Other church records worth seeking: confirmation registers (confirmaciones), ecclesiastical censuses, wills and testaments, and records of the Inquisition. Trial proceedings of the Inquisition can contain detailed genealogical information the accused provided to prove their pure Hispanic-Catholic origins. Try an FHL catalog keyword or place search to identify available microfilms.

Civil discourse

The other genealogical goldmine for Mexican researchers is civil registrations of births, marriages and deaths. President Benito Juárez established the Civil Registration Office (Registro Civil) July 28, 1859, as part of his sweeping governmental reforms. Because Mexicans were accustomed to parish records, however, compliance was slow, and civil registration wasn’t widely enforced until the restoration of the Mexican Republic in 1867.
The FHL has microfilmed civil registration records from thousands of local offices (municipios) across Mexico. Each municipio could encompass several towns; you may need to consult a gazetteer to find your ancestor’s municipio, then search the FHL catalog by place. Walker suggests using the 2000 Mexican census like a gazetteer, since the downloadable file (in Spanish at <>) indexes which towns are within each municipio.

The FHL’s coverage of civil registration records has a few gaps: The states of Baja California, Nayarit, Quintana Roo, Sinaloa and Tabasco haven’t been filmed; some Morelos records are missing; Campeche records were mostly destroyed; and most Tabasco records were burned. You may need to seek your Quintana Roo ancestors in the microfilm for Yucatán. Note, too, that the states of Guerrero and Oaxaca archived their records at the district level rather than the municipio level; the FHL’s research outline for Mexico has details on locating these records.

As with parish records, the information recorded in civil registrations can be quite extensive. In addition to the basics about the date, place, child and parents, birth records may include the parents’ ages and birthplaces, and even facts about the grandparents. Especially in later records, marriage entries might contain the couple’s ages and birthplaces, occupations, and parents’ and grandparents’ names. Death records may list the spouse and parents of the deceased. Even if your ancestor was born before civil registration started, you might find key genealogical facts about him or her in death records.

The  whole  enchilada

The usefulness and availability of other Mexican records pale in comparison to parish records and civil registrations. But if you come up against roadblocks, investigate these resources:
Cemetery records: Few cemetery records have been transcribed or microfilmed, so you’ll need to try municipio archives, local parishes and historical societies or libraries. The FHL has records for some cemeteries in the Distrito Federal (Mexico City, the Federal District).
Censuses: Except for 1930, Mexico lacks access to comprehensive national censuses of the sort US researchers are used to. That 1930 enumeration—the only post-independence census whose records are open to the public—is on FHL microfilm and the FamilySearch Record Search Pilot. (A massive FamilySearch project aims to index the 1930 census.) For Mexico’s colonial period, you can consult special censuses, such as that of Spaniards living in Mexico City in 1689, or the various padrones (censuses) taken since 1752. Padrones were often for special groups, such as men eligible for military service, and continued into the early years of Mexico’s independence. The FHL has 110 volumes of these censuses, from 1752 to 1865, on 41 microfilms grouped by district.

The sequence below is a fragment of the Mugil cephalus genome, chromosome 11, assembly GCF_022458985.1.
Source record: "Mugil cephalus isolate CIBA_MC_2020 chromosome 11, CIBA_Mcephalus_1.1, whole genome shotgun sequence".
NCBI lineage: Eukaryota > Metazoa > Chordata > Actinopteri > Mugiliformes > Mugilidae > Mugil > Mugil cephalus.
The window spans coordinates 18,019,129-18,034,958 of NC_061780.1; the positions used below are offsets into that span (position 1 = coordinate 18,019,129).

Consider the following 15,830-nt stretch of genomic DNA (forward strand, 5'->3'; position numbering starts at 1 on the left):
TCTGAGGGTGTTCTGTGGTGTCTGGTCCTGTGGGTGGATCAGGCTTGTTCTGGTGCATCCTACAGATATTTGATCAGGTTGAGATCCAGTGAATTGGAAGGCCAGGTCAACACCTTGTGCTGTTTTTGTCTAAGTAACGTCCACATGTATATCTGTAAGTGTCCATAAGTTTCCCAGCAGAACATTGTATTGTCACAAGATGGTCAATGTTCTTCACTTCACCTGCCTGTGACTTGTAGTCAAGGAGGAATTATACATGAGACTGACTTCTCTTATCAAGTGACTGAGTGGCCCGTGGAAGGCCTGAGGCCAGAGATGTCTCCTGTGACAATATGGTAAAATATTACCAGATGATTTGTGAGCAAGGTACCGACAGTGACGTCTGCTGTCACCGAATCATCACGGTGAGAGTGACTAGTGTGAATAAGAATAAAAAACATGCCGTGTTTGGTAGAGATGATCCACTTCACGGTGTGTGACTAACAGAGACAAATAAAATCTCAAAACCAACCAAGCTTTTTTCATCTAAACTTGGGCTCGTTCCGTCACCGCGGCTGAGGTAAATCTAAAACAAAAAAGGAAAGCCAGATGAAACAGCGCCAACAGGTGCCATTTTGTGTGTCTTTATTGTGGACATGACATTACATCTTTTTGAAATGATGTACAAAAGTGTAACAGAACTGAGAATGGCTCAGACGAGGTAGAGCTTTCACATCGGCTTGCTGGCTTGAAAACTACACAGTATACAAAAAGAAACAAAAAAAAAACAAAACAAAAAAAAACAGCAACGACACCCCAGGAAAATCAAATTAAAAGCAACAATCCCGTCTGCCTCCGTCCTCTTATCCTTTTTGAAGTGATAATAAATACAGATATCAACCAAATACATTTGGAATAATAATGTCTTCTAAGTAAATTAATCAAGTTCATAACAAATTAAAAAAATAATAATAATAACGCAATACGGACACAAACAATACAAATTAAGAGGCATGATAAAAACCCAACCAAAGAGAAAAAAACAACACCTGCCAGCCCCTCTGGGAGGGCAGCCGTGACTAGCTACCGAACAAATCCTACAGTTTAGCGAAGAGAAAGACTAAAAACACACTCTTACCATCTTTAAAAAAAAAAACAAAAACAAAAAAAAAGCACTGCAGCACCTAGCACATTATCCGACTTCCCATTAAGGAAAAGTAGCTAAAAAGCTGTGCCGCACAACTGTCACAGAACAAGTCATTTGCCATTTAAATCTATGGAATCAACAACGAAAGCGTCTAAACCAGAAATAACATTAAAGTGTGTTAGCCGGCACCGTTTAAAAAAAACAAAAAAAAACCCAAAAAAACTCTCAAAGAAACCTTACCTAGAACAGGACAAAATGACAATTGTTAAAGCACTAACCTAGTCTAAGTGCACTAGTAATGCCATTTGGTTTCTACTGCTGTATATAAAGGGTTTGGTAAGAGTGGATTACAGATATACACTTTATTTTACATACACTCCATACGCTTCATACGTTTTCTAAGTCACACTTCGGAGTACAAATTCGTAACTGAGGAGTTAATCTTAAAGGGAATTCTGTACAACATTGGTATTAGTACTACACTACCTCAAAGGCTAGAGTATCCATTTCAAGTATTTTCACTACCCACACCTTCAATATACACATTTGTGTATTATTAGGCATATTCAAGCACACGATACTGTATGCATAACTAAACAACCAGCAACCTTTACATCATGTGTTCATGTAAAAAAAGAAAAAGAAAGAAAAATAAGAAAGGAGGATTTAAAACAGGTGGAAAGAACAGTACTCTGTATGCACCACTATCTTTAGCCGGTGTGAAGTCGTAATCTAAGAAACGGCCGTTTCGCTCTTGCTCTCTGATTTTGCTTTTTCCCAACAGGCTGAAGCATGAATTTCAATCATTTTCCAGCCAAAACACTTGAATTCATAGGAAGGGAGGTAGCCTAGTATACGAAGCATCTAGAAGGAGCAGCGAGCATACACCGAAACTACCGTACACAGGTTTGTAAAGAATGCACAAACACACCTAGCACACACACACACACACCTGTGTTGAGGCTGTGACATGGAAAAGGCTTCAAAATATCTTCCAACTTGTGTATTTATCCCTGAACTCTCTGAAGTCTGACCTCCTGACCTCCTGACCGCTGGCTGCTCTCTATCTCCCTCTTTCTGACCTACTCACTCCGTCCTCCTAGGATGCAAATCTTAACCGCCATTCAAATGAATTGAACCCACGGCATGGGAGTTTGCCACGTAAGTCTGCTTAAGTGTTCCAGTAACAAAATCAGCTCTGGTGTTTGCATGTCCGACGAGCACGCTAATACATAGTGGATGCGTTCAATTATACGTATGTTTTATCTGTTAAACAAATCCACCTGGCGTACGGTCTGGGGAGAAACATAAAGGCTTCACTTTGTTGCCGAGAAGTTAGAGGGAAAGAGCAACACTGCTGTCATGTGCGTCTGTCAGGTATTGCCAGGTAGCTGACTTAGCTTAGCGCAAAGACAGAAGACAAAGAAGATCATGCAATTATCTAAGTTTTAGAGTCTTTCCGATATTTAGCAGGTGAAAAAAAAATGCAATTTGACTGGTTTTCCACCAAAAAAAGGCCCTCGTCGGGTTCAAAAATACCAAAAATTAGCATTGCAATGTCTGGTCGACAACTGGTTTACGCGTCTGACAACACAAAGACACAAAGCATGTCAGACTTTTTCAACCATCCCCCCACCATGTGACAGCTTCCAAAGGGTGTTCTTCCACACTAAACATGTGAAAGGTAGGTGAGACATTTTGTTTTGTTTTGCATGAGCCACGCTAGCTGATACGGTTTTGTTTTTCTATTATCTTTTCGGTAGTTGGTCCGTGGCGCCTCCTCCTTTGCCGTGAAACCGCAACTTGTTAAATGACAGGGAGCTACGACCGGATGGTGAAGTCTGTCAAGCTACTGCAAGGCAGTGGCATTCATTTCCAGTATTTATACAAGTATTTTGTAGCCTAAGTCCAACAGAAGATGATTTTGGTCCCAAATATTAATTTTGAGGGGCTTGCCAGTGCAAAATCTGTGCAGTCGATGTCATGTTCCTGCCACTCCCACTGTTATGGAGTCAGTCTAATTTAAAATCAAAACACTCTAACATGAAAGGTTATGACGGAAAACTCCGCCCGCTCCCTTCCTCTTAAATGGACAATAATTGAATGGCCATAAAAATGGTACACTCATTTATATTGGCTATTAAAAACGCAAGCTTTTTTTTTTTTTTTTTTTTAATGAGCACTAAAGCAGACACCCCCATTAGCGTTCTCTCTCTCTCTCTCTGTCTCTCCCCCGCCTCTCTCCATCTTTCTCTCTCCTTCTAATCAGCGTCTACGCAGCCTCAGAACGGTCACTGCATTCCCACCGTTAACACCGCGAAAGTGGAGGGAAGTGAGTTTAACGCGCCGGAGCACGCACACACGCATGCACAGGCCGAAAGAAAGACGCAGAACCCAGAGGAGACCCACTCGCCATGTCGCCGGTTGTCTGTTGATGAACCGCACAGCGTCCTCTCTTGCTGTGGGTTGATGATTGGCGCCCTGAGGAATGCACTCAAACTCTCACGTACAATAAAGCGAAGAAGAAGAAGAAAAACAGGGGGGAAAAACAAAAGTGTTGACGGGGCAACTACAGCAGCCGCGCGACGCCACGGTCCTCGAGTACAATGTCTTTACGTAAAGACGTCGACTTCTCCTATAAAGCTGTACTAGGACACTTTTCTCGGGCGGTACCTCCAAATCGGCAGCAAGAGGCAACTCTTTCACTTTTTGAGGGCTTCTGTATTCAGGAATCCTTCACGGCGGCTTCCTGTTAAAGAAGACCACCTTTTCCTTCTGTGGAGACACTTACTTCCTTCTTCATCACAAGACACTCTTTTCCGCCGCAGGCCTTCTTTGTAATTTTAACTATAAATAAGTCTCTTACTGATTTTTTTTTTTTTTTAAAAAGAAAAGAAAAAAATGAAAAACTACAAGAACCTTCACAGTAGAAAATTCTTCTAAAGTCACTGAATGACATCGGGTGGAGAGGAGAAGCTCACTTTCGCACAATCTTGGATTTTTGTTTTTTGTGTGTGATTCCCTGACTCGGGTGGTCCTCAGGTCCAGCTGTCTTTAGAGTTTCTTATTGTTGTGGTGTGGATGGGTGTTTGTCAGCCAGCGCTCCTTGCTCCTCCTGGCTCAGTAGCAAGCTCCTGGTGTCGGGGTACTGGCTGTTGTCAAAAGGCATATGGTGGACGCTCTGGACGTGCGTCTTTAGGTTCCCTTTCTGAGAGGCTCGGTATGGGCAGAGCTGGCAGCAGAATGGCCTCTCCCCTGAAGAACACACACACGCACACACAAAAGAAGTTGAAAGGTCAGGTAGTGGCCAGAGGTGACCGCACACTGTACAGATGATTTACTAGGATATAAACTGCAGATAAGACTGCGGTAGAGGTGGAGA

Divorce records: Don’t bother looking for divorce records prior to 1917, when divorce was first legalized in Mexico. Whereas marriages appear in civil registrations, divorces get recorded in municipio courts. Contact the clerk of the town or municipio where the divorce took place to find them.
Immigration: The FHL has passenger lists of early Spanish colonists in Mexico as well as some passport records of immigrants arriving between 1821 and 1873. Records of Mexicans leaving for the United States didn’t begin until the early 1900s, when the first immigration services were set up in border towns. The National Archives and Records Administration keeps these records; some are and Footnote.
Local histories: Local chronologists kept histories of most towns dating back to colonial days. You can find some of these at the FHL and at major libraries.
Land records: The FHL has some microfilmed land records, the originals of which are mostly at the national archives in Mexico City. The Texas General Land Office in Austin houses original 1720-to-1836 land titles for what’s now Texas. Check the New Mexico state archives for 1693-to-1821 Spanish land records and 1821-to-1845 Mexican records for present-day New Mexico.
Military records: Records of Mexico’s long military history aren’t easily accessible. Some early Spanish military records are available in archives across the Atlantic; the FHL’s research outline for Mexico has a list of resources.
Notarial records: As in most Latin American nations, Mexican notaries (notarios) kept records such as wills, dowries, guardianships and mortgages. Notarial records are tough to use and find—few are on microfilm; look for them in local and state archives.

Probate records: Another research challenge, probate records reside in notarial files, parish records and municipio court records. Few have been microfilmed, with the exception of vínculos (entailed estates) from 1700 to 1800.

With the wealth of historical and genealogical resources available to Mexican-Americans, you’re sure to find your familia regardless of when your ancestors arrived in the United States. And when you make that fabulous find, take a cue from your ancestors and shout “hooray” as they would: ¡Viva!
Mexican History Timeline
1519 Hernán Cortés begins Spanish conquest of Mexico
1522 Inquisition arrives in Mexico
1527 Catholic Church creates Bishopric of Mexico
1535 Charles V establishes viceroyalty of New Spain
1598 Juan de Oñate colonizes New Mexico
1691 Spain annexes present-day Texas
1810  Mexicans begin fight for independence
1813 First Mexican Congress convenes in Chilpancingo
1821 Mexico gains independence
  The republic adopts a constitution
1836 Mexico loses the Texas Revolution
1845 United States annexes Texas
Mexican-American War begins
1848 Mexico cedes most of its now-US territory under Treaty of Guadalupe Hidalgo
1853 United States adds southern Arizona and New Mexico in Gadsden Purchase
1859 Benito Juárez starts civil registration
1864   Maximilian becomes emperor of Mexico
1867 French troops withdraw
1877 Porfirio Díaz era begins
1910  Decade-long Mexican Revolution commences; US sets up border patrols
1916  Pancho Villa raids Columbus, NM
1968  Mexico City hosts the XIX Summer Olympic Games
1992  North American Free Trade Agreement is signed

From the January 2009 Family Tree Magazine